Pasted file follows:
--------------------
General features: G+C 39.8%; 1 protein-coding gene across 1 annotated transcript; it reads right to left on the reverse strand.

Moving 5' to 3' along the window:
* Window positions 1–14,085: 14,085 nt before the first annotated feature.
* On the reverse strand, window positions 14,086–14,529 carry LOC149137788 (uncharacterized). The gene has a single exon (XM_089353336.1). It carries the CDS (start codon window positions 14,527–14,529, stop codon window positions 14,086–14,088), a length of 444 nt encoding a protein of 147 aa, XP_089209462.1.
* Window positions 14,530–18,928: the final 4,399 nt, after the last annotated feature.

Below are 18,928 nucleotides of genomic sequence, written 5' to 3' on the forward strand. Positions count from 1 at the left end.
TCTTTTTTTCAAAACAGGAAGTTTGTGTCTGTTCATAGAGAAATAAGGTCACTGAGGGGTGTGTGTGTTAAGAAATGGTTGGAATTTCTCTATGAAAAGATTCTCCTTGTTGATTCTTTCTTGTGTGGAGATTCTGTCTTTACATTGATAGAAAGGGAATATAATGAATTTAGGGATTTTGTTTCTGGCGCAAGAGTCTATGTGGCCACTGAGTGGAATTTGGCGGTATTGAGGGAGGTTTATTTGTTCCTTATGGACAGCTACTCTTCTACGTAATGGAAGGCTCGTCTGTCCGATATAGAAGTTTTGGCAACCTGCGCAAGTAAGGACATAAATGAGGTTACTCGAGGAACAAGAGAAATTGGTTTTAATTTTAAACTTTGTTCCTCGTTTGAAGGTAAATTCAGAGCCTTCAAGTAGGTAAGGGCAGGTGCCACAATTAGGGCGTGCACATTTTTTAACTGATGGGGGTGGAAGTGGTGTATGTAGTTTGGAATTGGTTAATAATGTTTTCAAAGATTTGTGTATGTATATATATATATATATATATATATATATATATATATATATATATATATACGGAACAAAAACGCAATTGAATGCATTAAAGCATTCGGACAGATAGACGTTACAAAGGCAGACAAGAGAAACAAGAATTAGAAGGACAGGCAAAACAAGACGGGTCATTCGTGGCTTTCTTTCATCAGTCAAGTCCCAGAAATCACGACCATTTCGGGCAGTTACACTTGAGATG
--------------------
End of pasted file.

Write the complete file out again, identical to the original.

General features: G+C 39.8%; 1 protein-coding gene across 1 annotated transcript; it reads right to left on the reverse strand.

Moving 5' to 3' along the window:
* Window positions 1–14,085: 14,085 nt before the first annotated feature.
* On the reverse strand, window positions 14,086–14,529 carry LOC149137788 (uncharacterized). The gene has a single exon (XM_089353336.1). It carries the CDS (start codon window positions 14,527–14,529, stop codon window positions 14,086–14,088), a length of 444 nt encoding a protein of 147 aa, XP_089209462.1.
* Window positions 14,530–18,928: the final 4,399 nt, after the last annotated feature.

Below are 18,928 nucleotides of genomic sequence, written 5' to 3' on the forward strand. Positions count from 1 at the left end.
TCTTTTTTTCAAAACAGGAAGTTTGTGTCTGTTCATAGAGAAATAAGGTCACTGAGGGGTGTGTGTGTTAAGAAATGGTTGGAATTTCTCTATGAAAAGATTCTCCTTGTTGATTCTTTCTTGTGTGGAGATTCTGTCTTTACATTGATAGAAAGGGAATATAATGAATTTAGGGATTTTGTTTCTGGCGCAAGAGTCTATGTGGCCACTGAGTGGAATTTGGCGGTATTGAGGGAGGTTTATTTGTTCCTTATGGACAGCTACTCTTCTACGTAATGGAAGGCTCGTCTGTCCGATATAGAAGTTTTGGCAACCTGCGCAAGTAAGGACATAAATGAGGTTACTCGAGGAACAAGAGAAATTGGTTTTAATTTTAAACTTTGTTCCTCGTTTGAAGGTAAATTCAGAGCCTTCAAGTAGGTAAGGGCAGGTGCCACAATTAGGGCGTGCACATTTTTTAACTGATGGGGGTGGAAGTGGTGTATGTAGTTTGGAATTGGTTAATAATGTTTTCAAAGATTTGTGTATGTATATATATATATATATATATATATATATATATATATATATATATATATACGGAACAAAAACGCAATTGAATGCATTAAAGCATTCGGACAGATAGACGTTACAAAGGCAGACAAGAGAAACAAGAATTAGAAGGACAGGCAAAACAAGACGGGTCATTCGTGGCTTTCTTTCATCAGTCAAGTCCCAGAAATCACGACCATTTCGGGCAGTTACACTTGAGATG